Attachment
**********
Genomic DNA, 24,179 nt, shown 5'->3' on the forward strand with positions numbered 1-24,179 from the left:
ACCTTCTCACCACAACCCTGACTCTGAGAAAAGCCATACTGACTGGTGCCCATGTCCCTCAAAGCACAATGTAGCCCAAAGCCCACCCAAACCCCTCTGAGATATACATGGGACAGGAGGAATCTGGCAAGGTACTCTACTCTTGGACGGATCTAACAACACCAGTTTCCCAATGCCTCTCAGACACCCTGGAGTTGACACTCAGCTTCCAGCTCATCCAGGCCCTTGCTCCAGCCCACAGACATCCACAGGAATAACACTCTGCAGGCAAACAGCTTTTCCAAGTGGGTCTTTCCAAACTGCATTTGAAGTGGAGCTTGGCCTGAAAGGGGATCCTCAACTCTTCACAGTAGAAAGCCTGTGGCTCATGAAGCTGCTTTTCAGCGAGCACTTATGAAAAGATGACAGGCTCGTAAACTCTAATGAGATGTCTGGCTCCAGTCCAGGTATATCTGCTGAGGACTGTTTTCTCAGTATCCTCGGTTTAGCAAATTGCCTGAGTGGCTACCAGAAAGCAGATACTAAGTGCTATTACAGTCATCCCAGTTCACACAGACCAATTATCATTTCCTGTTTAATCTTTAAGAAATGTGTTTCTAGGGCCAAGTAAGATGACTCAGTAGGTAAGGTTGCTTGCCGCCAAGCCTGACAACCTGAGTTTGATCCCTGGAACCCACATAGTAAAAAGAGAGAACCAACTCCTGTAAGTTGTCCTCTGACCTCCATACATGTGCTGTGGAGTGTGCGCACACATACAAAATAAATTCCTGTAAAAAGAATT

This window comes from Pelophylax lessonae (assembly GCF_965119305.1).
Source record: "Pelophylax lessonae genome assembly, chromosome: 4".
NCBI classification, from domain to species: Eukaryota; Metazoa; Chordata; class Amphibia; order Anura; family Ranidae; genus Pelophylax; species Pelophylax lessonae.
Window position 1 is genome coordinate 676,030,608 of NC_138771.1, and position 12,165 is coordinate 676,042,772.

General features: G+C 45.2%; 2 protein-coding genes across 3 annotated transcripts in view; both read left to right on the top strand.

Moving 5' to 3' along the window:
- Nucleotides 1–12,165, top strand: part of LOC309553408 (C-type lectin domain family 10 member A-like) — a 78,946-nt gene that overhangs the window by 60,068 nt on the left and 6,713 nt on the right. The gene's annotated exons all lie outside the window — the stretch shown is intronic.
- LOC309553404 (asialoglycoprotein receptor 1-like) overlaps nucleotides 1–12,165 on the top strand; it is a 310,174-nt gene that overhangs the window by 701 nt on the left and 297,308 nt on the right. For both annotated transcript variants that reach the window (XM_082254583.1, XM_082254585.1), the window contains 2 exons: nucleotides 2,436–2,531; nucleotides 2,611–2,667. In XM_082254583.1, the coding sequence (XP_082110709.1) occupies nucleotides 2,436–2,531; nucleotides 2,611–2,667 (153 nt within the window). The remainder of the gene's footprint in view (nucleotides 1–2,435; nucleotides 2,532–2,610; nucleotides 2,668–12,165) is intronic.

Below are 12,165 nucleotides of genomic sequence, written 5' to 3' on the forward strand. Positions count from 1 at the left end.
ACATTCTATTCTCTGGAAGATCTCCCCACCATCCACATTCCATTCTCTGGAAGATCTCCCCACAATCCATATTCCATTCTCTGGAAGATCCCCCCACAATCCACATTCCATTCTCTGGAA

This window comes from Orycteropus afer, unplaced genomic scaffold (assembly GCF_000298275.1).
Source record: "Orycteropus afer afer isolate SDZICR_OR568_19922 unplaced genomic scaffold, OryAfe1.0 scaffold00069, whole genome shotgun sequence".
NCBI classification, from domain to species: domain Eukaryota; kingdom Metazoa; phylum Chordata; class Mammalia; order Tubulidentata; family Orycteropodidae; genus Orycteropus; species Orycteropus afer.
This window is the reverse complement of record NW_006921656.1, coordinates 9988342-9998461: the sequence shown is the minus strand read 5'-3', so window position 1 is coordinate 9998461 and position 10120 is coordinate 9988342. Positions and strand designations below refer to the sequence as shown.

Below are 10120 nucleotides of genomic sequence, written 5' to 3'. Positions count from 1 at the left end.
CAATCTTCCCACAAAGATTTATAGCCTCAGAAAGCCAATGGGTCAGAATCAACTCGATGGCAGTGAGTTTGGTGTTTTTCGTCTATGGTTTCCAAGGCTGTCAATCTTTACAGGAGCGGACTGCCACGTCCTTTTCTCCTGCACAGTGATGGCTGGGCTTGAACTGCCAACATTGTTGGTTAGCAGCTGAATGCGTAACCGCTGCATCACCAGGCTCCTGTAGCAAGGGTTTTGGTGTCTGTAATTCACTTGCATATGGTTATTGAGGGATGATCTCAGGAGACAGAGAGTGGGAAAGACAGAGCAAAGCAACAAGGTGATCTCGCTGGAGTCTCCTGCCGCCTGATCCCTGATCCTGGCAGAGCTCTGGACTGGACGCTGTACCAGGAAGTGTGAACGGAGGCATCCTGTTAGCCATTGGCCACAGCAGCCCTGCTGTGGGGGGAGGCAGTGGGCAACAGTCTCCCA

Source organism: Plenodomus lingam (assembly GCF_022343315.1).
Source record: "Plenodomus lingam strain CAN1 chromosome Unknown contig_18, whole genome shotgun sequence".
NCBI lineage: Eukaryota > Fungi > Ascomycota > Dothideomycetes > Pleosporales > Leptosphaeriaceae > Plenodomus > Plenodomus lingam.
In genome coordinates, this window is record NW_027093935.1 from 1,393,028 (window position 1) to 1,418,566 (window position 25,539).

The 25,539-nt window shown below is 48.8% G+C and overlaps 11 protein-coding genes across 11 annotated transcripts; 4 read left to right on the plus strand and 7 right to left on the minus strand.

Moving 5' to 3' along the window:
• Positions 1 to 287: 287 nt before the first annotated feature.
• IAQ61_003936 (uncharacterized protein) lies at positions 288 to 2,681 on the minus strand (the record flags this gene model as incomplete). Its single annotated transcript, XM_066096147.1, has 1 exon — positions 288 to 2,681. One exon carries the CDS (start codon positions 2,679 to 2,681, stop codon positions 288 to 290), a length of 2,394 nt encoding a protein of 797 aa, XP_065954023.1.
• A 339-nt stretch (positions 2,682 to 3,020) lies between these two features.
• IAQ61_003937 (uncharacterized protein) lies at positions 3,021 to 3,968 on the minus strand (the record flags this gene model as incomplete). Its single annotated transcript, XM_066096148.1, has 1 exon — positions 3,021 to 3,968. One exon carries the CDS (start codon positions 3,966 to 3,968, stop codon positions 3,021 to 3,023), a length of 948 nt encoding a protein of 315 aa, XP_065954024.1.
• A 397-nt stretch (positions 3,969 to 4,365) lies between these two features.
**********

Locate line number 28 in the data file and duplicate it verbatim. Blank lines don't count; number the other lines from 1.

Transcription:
• IAQ61_003937 (uncharacterized protein) lies at positions 3,021 to 3,968 on the minus strand (the record flags this gene model as incomplete). Its single annotated transcript, XM_066096148.1, has 1 exon — positions 3,021 to 3,968. One exon carries the CDS (start codon positions 3,966 to 3,968, stop codon positions 3,021 to 3,023), a length of 948 nt encoding a protein of 315 aa, XP_065954024.1.